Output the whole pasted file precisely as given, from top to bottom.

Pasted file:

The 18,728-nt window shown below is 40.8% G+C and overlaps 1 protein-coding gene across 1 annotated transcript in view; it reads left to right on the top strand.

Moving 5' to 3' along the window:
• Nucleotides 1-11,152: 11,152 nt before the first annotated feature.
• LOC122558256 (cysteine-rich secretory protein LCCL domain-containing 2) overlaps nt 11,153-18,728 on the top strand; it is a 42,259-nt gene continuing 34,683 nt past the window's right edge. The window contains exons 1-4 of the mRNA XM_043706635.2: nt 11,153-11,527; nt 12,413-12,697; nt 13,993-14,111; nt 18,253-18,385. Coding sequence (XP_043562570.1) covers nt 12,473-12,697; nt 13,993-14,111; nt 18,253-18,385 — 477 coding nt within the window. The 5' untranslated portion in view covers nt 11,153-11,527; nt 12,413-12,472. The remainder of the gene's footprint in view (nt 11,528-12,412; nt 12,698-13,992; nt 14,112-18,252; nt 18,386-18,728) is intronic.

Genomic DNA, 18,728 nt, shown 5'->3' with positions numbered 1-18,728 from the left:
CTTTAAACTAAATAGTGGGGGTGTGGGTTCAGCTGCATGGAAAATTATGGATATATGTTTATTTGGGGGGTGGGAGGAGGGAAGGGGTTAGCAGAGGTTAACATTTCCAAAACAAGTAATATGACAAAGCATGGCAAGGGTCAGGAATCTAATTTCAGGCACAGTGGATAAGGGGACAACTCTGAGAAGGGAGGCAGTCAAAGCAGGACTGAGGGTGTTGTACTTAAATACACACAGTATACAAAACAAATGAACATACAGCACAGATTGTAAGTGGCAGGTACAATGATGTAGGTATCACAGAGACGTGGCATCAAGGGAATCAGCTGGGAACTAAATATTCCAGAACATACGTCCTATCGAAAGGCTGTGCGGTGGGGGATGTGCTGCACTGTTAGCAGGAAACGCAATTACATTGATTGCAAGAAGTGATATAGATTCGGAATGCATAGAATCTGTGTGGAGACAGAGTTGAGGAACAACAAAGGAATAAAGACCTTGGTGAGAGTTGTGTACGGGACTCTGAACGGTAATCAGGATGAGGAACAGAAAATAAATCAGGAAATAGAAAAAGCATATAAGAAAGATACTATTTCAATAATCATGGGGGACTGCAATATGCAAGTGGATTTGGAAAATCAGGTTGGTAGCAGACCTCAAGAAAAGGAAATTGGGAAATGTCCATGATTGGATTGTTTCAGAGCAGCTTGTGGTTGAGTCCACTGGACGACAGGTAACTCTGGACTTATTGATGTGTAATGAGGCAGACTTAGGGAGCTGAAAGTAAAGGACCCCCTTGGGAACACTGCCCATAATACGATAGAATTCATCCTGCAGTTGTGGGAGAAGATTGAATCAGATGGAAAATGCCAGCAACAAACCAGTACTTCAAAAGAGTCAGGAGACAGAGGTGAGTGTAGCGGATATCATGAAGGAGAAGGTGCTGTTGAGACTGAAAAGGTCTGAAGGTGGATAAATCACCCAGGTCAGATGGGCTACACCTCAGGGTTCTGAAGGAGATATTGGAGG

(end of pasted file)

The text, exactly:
The 18,728-nt window shown below is 40.8% G+C and overlaps 1 protein-coding gene across 1 annotated transcript in view; it reads left to right on the top strand.

Moving 5' to 3' along the window:
• Nucleotides 1-11,152: 11,152 nt before the first annotated feature.
• LOC122558256 (cysteine-rich secretory protein LCCL domain-containing 2) overlaps nt 11,153-18,728 on the top strand; it is a 42,259-nt gene continuing 34,683 nt past the window's right edge. The window contains exons 1-4 of the mRNA XM_043706635.2: nt 11,153-11,527; nt 12,413-12,697; nt 13,993-14,111; nt 18,253-18,385. Coding sequence (XP_043562570.1) covers nt 12,473-12,697; nt 13,993-14,111; nt 18,253-18,385 — 477 coding nt within the window. The 5' untranslated portion in view covers nt 11,153-11,527; nt 12,413-12,472. The remainder of the gene's footprint in view (nt 11,528-12,412; nt 12,698-13,992; nt 14,112-18,252; nt 18,386-18,728) is intronic.

Genomic DNA, 18,728 nt, shown 5'->3' with positions numbered 1-18,728 from the left:
CTTTAAACTAAATAGTGGGGGTGTGGGTTCAGCTGCATGGAAAATTATGGATATATGTTTATTTGGGGGGTGGGAGGAGGGAAGGGGTTAGCAGAGGTTAACATTTCCAAAACAAGTAATATGACAAAGCATGGCAAGGGTCAGGAATCTAATTTCAGGCACAGTGGATAAGGGGACAACTCTGAGAAGGGAGGCAGTCAAAGCAGGACTGAGGGTGTTGTACTTAAATACACACAGTATACAAAACAAATGAACATACAGCACAGATTGTAAGTGGCAGGTACAATGATGTAGGTATCACAGAGACGTGGCATCAAGGGAATCAGCTGGGAACTAAATATTCCAGAACATACGTCCTATCGAAAGGCTGTGCGGTGGGGGATGTGCTGCACTGTTAGCAGGAAACGCAATTACATTGATTGCAAGAAGTGATATAGATTCGGAATGCATAGAATCTGTGTGGAGACAGAGTTGAGGAACAACAAAGGAATAAAGACCTTGGTGAGAGTTGTGTACGGGACTCTGAACGGTAATCAGGATGAGGAACAGAAAATAAATCAGGAAATAGAAAAAGCATATAAGAAAGATACTATTTCAATAATCATGGGGGACTGCAATATGCAAGTGGATTTGGAAAATCAGGTTGGTAGCAGACCTCAAGAAAAGGAAATTGGGAAATGTCCATGATTGGATTGTTTCAGAGCAGCTTGTGGTTGAGTCCACTGGACGACAGGTAACTCTGGACTTATTGATGTGTAATGAGGCAGACTTAGGGAGCTGAAAGTAAAGGACCCCCTTGGGAACACTGCCCATAATACGATAGAATTCATCCTGCAGTTGTGGGAGAAGATTGAATCAGATGGAAAATGCCAGCAACAAACCAGTACTTCAAAAGAGTCAGGAGACAGAGGTGAGTGTAGCGGATATCATGAAGGAGAAGGTGCTGTTGAGACTGAAAAGGTCTGAAGGTGGATAAATCACCCAGGTCAGATGGGCTACACCTCAGGGTTCTGAAGGAGATATTGGAGG